Sunday, August 13, 2017

Colonial Anglo-Indian food to celebrate Independence day at J W Marriott Aerocity

We are always awestruck by the variety we have in our country in terms of food and produce, whenever we chance upon something new in a far corner of the country or even sometimes in our own backyard. The foreign cultures have influenced the cuisines of India and have added more layers of flavours on them, each one worth exploring whenever you get a chance.

So when I got to know that Bridget White Kumar is in town to curate a colonial Anglo-Indian menu at K3, the all day dining restaurant of J W Marriott Aerocity I decided to go and meet her as I have been following her work for quite some time. Bridget has authored 7 books on the subject of Anglo-Indian cuisine and has been helping many hotels and clubs to create special menus around the cuisine. 
She has been sharing recipes on her blog as well, a really warm and affectionate person I must add.
Bridget White Kumar and Chef Vivek Bhatt

Chef Vivek Bhatt has collaborated with Bridget to bring Anglo Indian food to the capital for the first time, to celebrate Independence day week, and his team has done a wonderful job of recreating the fusion of flavours beautifully. I was there for lunch yesterday sharing the table with Bridget, Rohit Sharma, Nikhil Nair and Chef Bhatt and we ended up discussing the present day politics and how we have performed (not) as a country in the last seven decades of being free of foreign rule. We decided anonymously that Dak Bungalow Chicken comes to comfort in such a scenario as none of us are keen to join politics to bring any of the changes we want in the leadership. 
Food is a great tranquilizer, or equalizer too. Let's go to the table.

The Anglo-Indian food is served in a beautifully laid out buffet, the menu changes everyday for lunch and dinner but a few signature dishes are constant. I loved that the menu has not been made too extensive with dozens of dishes, one can taste and savour every single dish and come back with the flavours still teasing the memory of the palate.

The starters appeared to have jumped out of a high tea party of a memsahib, all wonderfully made. The Mushroom scramble on toast, the Lamb mince chop (Bengali style) and the Panthras were delectable, though not my kind of food, the husband would have taken several helpings of these I know. I had my eyes firmly focused on the main course that looked like homely comfort so I took care not to fill myself up with the starters.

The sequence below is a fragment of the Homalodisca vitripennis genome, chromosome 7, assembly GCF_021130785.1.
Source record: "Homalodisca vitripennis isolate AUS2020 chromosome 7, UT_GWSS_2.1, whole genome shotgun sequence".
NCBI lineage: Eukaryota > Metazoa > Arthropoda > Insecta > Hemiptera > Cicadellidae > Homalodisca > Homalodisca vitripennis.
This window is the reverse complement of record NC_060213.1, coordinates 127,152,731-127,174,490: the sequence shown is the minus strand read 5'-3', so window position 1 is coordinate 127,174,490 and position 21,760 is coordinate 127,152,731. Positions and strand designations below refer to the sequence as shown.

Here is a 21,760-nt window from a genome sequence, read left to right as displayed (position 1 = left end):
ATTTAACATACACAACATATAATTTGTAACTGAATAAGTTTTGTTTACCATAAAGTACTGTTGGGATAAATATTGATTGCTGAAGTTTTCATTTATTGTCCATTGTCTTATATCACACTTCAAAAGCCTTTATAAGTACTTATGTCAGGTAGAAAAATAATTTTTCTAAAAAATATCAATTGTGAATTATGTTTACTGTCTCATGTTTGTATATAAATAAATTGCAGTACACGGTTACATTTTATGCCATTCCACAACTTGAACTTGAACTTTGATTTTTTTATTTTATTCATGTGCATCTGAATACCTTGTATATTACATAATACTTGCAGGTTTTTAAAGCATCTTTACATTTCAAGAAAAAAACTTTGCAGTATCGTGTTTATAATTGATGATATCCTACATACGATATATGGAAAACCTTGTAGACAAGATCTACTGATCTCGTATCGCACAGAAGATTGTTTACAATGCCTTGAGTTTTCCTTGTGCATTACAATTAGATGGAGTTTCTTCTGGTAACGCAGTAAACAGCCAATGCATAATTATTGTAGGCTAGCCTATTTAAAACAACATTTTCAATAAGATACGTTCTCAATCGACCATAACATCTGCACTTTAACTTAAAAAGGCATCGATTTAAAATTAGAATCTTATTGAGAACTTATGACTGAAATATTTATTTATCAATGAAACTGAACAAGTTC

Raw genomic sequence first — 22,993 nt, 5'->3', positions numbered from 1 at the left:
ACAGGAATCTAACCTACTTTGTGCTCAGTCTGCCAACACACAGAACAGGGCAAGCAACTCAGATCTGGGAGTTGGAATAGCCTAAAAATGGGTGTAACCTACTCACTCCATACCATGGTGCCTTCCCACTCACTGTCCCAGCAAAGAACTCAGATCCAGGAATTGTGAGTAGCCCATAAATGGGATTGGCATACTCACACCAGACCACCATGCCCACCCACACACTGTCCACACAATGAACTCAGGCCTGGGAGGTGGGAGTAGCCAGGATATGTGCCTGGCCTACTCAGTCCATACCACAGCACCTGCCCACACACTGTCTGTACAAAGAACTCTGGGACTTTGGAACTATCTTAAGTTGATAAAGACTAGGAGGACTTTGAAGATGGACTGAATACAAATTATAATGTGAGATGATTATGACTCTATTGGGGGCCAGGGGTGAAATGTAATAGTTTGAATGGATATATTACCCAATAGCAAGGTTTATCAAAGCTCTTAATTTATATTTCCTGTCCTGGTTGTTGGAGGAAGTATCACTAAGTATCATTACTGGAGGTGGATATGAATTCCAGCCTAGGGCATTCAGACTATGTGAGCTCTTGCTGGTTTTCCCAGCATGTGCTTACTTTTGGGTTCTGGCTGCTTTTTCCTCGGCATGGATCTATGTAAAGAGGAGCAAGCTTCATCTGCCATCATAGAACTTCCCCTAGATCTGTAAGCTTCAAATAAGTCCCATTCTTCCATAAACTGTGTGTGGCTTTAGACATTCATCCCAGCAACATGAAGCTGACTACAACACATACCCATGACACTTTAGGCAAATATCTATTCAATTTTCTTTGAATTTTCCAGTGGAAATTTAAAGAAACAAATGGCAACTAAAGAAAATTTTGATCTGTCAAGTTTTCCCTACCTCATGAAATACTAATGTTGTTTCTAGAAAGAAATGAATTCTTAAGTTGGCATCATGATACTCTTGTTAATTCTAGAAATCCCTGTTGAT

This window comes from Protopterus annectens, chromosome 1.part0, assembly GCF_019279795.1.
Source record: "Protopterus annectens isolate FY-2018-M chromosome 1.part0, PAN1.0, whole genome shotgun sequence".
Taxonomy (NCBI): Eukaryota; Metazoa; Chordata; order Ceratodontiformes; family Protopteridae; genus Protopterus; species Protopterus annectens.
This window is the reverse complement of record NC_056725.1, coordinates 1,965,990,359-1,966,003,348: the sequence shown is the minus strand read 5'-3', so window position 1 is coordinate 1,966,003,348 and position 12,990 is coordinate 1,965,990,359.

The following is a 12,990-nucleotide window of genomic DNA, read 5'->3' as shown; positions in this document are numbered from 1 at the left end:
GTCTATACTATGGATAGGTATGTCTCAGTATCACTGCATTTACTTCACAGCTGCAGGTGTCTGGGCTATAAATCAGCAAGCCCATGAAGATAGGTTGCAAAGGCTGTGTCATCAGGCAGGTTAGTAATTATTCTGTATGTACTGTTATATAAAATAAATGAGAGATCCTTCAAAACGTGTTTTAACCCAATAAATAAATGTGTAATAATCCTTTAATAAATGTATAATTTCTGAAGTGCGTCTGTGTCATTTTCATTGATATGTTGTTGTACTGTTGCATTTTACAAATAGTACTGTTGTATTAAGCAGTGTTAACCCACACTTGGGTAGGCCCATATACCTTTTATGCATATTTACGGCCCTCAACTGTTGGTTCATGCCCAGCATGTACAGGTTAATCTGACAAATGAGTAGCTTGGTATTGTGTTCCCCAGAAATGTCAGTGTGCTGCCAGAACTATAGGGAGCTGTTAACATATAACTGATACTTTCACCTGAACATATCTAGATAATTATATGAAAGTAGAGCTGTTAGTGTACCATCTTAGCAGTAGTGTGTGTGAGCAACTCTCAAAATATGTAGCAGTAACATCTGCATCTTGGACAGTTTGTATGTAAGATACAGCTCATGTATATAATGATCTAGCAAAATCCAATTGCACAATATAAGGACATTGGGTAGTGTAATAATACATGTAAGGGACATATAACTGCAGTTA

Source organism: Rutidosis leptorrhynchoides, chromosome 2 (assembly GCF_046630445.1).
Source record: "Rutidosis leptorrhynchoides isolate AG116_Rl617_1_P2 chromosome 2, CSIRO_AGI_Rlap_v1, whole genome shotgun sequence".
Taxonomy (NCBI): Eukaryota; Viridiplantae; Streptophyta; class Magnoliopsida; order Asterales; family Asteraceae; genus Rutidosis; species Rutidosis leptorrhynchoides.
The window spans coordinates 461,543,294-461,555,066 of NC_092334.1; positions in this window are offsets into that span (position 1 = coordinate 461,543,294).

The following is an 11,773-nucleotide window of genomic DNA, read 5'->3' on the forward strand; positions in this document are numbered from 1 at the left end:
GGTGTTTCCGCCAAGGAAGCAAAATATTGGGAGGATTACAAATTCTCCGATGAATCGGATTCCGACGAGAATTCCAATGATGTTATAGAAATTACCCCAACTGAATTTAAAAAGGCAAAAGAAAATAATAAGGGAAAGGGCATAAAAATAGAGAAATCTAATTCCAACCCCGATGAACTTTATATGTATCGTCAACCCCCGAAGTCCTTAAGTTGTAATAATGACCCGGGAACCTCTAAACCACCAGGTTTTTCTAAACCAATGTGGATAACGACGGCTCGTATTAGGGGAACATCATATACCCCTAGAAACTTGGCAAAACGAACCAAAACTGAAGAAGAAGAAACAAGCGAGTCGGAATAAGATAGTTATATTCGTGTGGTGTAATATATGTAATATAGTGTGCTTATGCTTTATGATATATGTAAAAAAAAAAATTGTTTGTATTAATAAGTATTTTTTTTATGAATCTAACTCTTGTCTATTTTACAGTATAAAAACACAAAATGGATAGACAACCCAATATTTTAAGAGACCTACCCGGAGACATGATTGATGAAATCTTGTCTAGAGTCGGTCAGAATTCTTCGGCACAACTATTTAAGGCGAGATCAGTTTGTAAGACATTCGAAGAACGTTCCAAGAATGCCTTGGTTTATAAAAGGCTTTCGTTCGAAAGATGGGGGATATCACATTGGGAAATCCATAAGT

Anglo Indian food at K3, J W Marriott Aerocity
The Kedgree needs a special mention as this was the first time I was tasting an authentic kedgree, though I have mentioned it on this blog earlier. This was made of mung dal and rice, cooked perfectly so each grain was separate yet cooked well, the taste and the texture reminded me of a similar dish I have had at an Oriya friend’s place but I have forgotten the name of the dish as it has been almost 15 years to that dinner. I wonder if there is a connection between the two. The usual garnish of boiled eggs was missing as the kedgree was to be made suitable for vegetarians too, you won’t miss any garnish because there are much more flavourful food to devour. 
Check my main course plate here on Instagram

I have had many versions of the Dak Bungalow Chicken but the one served at this festival was so light and flavourful with a thin yogurt based gravy that it will be the benchmark from now. The Lamb Country Captain, the Pork Devil Fry and the Prawn Temperado were a delight to discover. 

Each one had its own identity in terms of flavours and appearance, the Lamb Country Captain felt like a light homely curry we make at home, the Pork Devil fry had green capsicum and garlic flavours, the Prawn Temperado with a pleasant caramelised onions and tomato flavour and a hint of tartness to balance.
A special mention to the Okra in Butter and Garlic, the vegetarian main course that I loved so much that I tried to recreate the dish today. I knew it was something the husband would love and I was right, this recipe is going to be repeated frequently all through the bhindi season. More about this in the next post. 

The desserts were the classic Trifle and a Roli Poli pudding which is a steamed jam cake so light you can easily over eat. Better take a small proration and eat small bits of it, take your time to finish if you are sensible or save some space for desserts. 

More than the food, it was a delight to meet Bridget in person. I have been connected with her on social media for a long time but was meeting her for the first time in person. She has done a lot of work in discovering and preserving the family recipes and she has been doing it ever since she took voluntary retirement from her banking career. She found her mother’s and grandmother’s recipes hand written and filed along with knitting and embroidery patterns and revived all of those classics meticulously converting the weights and measures as most of the recipes written by the women had measures written in the form of a housewife’s manual, 2 anna’s coriander leaves and 3 anna’s onion must have been difficult to convert to grams and tablespoons. Anna was a unit of currency during British period.

I admire Bridget to have done such wonderful work of documenting the recipes and bringing the flavours to us, each fusion and progression in the history of cuisine is an important link with the older history as well as the changing times I believe. Food reflects the society at so many levels, each recipe brings a new story sometimes. 
Bridget is here for just one week so go soon and discover these stories and flavours. You would love to meet the humble and cheerful lady behind this food too. 

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